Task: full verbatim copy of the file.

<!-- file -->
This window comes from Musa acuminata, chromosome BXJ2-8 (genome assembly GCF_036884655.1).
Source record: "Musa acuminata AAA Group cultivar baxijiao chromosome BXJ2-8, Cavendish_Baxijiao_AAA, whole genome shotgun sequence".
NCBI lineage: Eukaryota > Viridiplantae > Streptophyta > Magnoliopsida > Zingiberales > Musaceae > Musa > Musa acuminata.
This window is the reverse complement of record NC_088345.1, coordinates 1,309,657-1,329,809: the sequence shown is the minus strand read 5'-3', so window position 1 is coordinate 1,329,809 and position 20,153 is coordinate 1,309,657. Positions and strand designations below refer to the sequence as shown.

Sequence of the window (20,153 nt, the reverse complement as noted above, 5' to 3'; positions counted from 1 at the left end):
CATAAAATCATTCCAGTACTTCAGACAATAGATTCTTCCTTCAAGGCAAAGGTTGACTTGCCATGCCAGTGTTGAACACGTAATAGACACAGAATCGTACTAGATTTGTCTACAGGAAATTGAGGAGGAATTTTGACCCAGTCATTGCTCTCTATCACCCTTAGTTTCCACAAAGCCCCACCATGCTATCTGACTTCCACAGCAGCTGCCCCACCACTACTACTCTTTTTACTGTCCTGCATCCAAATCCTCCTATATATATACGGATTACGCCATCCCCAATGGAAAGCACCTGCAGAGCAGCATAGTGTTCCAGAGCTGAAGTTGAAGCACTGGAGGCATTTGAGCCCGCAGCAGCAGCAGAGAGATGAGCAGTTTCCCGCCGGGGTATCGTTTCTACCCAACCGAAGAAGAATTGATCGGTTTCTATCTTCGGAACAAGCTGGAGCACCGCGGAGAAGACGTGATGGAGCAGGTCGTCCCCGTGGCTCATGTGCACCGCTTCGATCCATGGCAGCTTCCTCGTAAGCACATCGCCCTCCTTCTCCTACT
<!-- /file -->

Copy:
This window comes from Musa acuminata, chromosome BXJ2-8 (genome assembly GCF_036884655.1).
Source record: "Musa acuminata AAA Group cultivar baxijiao chromosome BXJ2-8, Cavendish_Baxijiao_AAA, whole genome shotgun sequence".
NCBI lineage: Eukaryota > Viridiplantae > Streptophyta > Magnoliopsida > Zingiberales > Musaceae > Musa > Musa acuminata.
This window is the reverse complement of record NC_088345.1, coordinates 1,309,657-1,329,809: the sequence shown is the minus strand read 5'-3', so window position 1 is coordinate 1,329,809 and position 20,153 is coordinate 1,309,657. Positions and strand designations below refer to the sequence as shown.

Sequence of the window (20,153 nt, the reverse complement as noted above, 5' to 3'; positions counted from 1 at the left end):
CATAAAATCATTCCAGTACTTCAGACAATAGATTCTTCCTTCAAGGCAAAGGTTGACTTGCCATGCCAGTGTTGAACACGTAATAGACACAGAATCGTACTAGATTTGTCTACAGGAAATTGAGGAGGAATTTTGACCCAGTCATTGCTCTCTATCACCCTTAGTTTCCACAAAGCCCCACCATGCTATCTGACTTCCACAGCAGCTGCCCCACCACTACTACTCTTTTTACTGTCCTGCATCCAAATCCTCCTATATATATACGGATTACGCCATCCCCAATGGAAAGCACCTGCAGAGCAGCATAGTGTTCCAGAGCTGAAGTTGAAGCACTGGAGGCATTTGAGCCCGCAGCAGCAGCAGAGAGATGAGCAGTTTCCCGCCGGGGTATCGTTTCTACCCAACCGAAGAAGAATTGATCGGTTTCTATCTTCGGAACAAGCTGGAGCACCGCGGAGAAGACGTGATGGAGCAGGTCGTCCCCGTGGCTCATGTGCACCGCTTCGATCCATGGCAGCTTCCTCGTAAGCACATCGCCCTCCTTCTCCTACT